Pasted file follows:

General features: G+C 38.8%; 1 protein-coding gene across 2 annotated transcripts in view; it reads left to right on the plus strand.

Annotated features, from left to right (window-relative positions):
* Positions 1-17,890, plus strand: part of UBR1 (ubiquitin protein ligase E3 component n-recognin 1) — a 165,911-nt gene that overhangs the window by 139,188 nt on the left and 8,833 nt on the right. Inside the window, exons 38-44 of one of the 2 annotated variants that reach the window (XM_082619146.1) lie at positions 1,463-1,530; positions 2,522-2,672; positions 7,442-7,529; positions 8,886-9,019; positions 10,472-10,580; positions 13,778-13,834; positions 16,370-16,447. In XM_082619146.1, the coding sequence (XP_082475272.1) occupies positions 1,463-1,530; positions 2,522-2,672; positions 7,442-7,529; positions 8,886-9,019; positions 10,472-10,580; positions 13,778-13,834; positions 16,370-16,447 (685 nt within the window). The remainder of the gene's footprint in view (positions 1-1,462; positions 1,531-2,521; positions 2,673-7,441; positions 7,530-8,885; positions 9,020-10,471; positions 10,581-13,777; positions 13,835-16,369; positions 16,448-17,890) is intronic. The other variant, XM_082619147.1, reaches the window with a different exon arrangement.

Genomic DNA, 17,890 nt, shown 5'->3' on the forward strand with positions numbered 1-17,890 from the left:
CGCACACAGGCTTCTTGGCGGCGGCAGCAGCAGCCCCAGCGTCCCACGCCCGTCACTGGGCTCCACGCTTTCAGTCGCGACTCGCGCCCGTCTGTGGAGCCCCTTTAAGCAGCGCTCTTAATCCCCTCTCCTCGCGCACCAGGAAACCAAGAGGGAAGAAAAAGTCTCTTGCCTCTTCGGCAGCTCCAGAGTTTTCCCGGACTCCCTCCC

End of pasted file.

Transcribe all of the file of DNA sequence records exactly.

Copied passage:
General features: G+C 38.8%; 1 protein-coding gene across 2 annotated transcripts in view; it reads left to right on the plus strand.

Annotated features, from left to right (window-relative positions):
* Positions 1-17,890, plus strand: part of UBR1 (ubiquitin protein ligase E3 component n-recognin 1) — a 165,911-nt gene that overhangs the window by 139,188 nt on the left and 8,833 nt on the right. Inside the window, exons 38-44 of one of the 2 annotated variants that reach the window (XM_082619146.1) lie at positions 1,463-1,530; positions 2,522-2,672; positions 7,442-7,529; positions 8,886-9,019; positions 10,472-10,580; positions 13,778-13,834; positions 16,370-16,447. In XM_082619146.1, the coding sequence (XP_082475272.1) occupies positions 1,463-1,530; positions 2,522-2,672; positions 7,442-7,529; positions 8,886-9,019; positions 10,472-10,580; positions 13,778-13,834; positions 16,370-16,447 (685 nt within the window). The remainder of the gene's footprint in view (positions 1-1,462; positions 1,531-2,521; positions 2,673-7,441; positions 7,530-8,885; positions 9,020-10,471; positions 10,581-13,777; positions 13,835-16,369; positions 16,448-17,890) is intronic. The other variant, XM_082619147.1, reaches the window with a different exon arrangement.

Genomic DNA, 17,890 nt, shown 5'->3' on the forward strand with positions numbered 1-17,890 from the left:
CGCACACAGGCTTCTTGGCGGCGGCAGCAGCAGCCCCAGCGTCCCACGCCCGTCACTGGGCTCCACGCTTTCAGTCGCGACTCGCGCCCGTCTGTGGAGCCCCTTTAAGCAGCGCTCTTAATCCCCTCTCCTCGCGCACCAGGAAACCAAGAGGGAAGAAAAAGTCTCTTGCCTCTTCGGCAGCTCCAGAGTTTTCCCGGACTCCCTCCC